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Miriam Schoenfield
University of Texas at Austin
  1. Bridging Rationality and Accuracy.Miriam Schoenfield - 2015 - Journal of Philosophy 112 (12):633-657.
    This paper is about the connection between rationality and accuracy. I show that one natural picture about how rationality and accuracy are connected emerges if we assume that rational agents are rationally omniscient. I then develop an alternative picture that allows us to relax this assumption, in order to accommodate certain views about higher order evidence.
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  2. Conditionalization Does Not Maximize Expected Accuracy.Miriam Schoenfield - 2017 - Mind 126 (504):1155-1187.
    Greaves and Wallace argue that conditionalization maximizes expected accuracy. In this paper I show that their result only applies to a restricted range of cases. I then show that the update procedure that maximizes expected accuracy in general is one in which, upon learning P, we conditionalize, not on P, but on the proposition that we learned P. After proving this result, I provide further generalizations and show that much of the accuracy-first epistemology program is committed to KK-like iteration principles (...)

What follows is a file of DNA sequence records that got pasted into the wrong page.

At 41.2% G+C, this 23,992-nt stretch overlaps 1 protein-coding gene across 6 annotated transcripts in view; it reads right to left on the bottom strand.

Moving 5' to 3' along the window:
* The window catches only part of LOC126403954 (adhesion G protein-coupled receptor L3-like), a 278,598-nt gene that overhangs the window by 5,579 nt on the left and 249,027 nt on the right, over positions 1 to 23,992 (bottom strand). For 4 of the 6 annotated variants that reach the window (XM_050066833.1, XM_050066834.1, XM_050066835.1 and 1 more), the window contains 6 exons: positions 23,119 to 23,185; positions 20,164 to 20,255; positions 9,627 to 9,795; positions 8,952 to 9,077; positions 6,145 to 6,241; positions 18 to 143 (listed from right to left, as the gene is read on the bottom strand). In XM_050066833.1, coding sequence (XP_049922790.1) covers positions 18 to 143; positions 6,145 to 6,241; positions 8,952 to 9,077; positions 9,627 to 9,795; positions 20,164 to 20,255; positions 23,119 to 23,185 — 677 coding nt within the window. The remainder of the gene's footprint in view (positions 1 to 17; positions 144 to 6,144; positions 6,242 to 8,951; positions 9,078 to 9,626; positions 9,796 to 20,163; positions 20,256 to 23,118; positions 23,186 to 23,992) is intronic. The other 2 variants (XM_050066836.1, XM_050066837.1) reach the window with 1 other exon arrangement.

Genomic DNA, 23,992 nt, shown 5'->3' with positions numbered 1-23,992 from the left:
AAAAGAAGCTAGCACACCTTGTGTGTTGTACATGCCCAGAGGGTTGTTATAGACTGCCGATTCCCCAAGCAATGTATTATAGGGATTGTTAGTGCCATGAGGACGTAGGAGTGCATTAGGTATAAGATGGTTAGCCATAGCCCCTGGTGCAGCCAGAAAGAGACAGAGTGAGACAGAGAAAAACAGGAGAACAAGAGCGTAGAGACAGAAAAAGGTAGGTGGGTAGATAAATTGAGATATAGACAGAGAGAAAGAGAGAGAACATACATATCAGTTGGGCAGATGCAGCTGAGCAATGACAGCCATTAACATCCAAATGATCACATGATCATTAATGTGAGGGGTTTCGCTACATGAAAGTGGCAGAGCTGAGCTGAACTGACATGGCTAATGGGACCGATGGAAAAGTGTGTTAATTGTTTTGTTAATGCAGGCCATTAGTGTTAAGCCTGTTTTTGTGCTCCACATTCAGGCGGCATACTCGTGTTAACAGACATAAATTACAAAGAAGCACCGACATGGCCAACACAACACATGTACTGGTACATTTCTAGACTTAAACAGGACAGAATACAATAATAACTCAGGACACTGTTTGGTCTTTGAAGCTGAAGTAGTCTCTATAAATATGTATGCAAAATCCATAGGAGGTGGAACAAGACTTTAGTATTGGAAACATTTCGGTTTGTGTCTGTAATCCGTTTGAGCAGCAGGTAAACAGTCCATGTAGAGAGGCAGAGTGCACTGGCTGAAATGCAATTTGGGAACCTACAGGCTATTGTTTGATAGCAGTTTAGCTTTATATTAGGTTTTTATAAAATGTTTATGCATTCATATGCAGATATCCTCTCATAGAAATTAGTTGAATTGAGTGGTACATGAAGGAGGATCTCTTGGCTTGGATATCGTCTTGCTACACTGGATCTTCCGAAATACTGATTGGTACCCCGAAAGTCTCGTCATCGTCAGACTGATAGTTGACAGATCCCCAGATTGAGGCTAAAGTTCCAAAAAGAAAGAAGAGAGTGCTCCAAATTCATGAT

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  3. Permissivism and the Value of Rationality: A Challenge to the Uniqueness Thesis.Miriam Schoenfield - 2019 - Philosophy and Phenomenological Research 99 (2):286-297.
    In recent years, permissivism—the claim that a body of evidence can rationalize more than one response—has enjoyed somewhat of a revival. But it is once again being threatened, this time by a host of new and interesting arguments that, at their core, are challenging the permissivist to explain why rationality matters. A version of the challenge that I am especially interested in is this: if permissivism is true, why should we expect the rational credences to be more accurate than the (...)
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  4. Dilating and Contracting Arbitrarily.David Builes, Sophie Horowitz & Miriam Schoenfield - forthcoming - Noûs.
    Standard accuracy-based approaches to imprecise credences have the consequence that it is rational to move between precise and imprecise credences arbitrarily, without gaining any new evidence. Building on the Educated Guessing Framework of Horowitz (2019), we develop an alternative accuracy-based approach to imprecise credences that does not have this shortcoming. We argue that it is always irrational to move from a precise state to an imprecise state arbitrarily, however it can be rational to move from an imprecise state to a (...)
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